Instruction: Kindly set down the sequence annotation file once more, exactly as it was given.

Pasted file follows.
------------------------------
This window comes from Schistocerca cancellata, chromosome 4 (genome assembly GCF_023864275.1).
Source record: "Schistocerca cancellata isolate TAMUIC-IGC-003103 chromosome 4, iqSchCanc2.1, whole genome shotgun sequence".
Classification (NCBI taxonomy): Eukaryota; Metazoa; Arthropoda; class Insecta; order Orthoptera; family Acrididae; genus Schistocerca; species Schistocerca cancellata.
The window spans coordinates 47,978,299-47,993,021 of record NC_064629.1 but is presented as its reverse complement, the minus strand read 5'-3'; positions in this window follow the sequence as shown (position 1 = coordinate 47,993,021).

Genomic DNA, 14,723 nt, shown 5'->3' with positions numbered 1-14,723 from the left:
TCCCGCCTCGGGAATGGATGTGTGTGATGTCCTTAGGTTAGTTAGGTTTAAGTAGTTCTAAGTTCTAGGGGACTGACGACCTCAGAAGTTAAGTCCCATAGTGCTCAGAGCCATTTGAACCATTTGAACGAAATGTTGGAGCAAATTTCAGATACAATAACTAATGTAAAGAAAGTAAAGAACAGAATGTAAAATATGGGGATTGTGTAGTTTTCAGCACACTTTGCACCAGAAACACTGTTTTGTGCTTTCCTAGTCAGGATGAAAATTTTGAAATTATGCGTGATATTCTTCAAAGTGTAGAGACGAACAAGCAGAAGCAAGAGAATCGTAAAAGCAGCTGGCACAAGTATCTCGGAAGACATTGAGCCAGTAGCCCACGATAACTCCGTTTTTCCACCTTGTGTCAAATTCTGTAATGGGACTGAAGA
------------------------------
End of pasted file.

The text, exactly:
This window comes from Schistocerca cancellata, chromosome 4 (genome assembly GCF_023864275.1).
Source record: "Schistocerca cancellata isolate TAMUIC-IGC-003103 chromosome 4, iqSchCanc2.1, whole genome shotgun sequence".
Classification (NCBI taxonomy): Eukaryota; Metazoa; Arthropoda; class Insecta; order Orthoptera; family Acrididae; genus Schistocerca; species Schistocerca cancellata.
The window spans coordinates 47,978,299-47,993,021 of record NC_064629.1 but is presented as its reverse complement, the minus strand read 5'-3'; positions in this window follow the sequence as shown (position 1 = coordinate 47,993,021).

Genomic DNA, 14,723 nt, shown 5'->3' with positions numbered 1-14,723 from the left:
TCCCGCCTCGGGAATGGATGTGTGTGATGTCCTTAGGTTAGTTAGGTTTAAGTAGTTCTAAGTTCTAGGGGACTGACGACCTCAGAAGTTAAGTCCCATAGTGCTCAGAGCCATTTGAACCATTTGAACGAAATGTTGGAGCAAATTTCAGATACAATAACTAATGTAAAGAAAGTAAAGAACAGAATGTAAAATATGGGGATTGTGTAGTTTTCAGCACACTTTGCACCAGAAACACTGTTTTGTGCTTTCCTAGTCAGGATGAAAATTTTGAAATTATGCGTGATATTCTTCAAAGTGTAGAGACGAACAAGCAGAAGCAAGAGAATCGTAAAAGCAGCTGGCACAAGTATCTCGGAAGACATTGAGCCAGTAGCCCACGATAACTCCGTTTTTCCACCTTGTGTCAAATTCTGTAATGGGACTGAAGA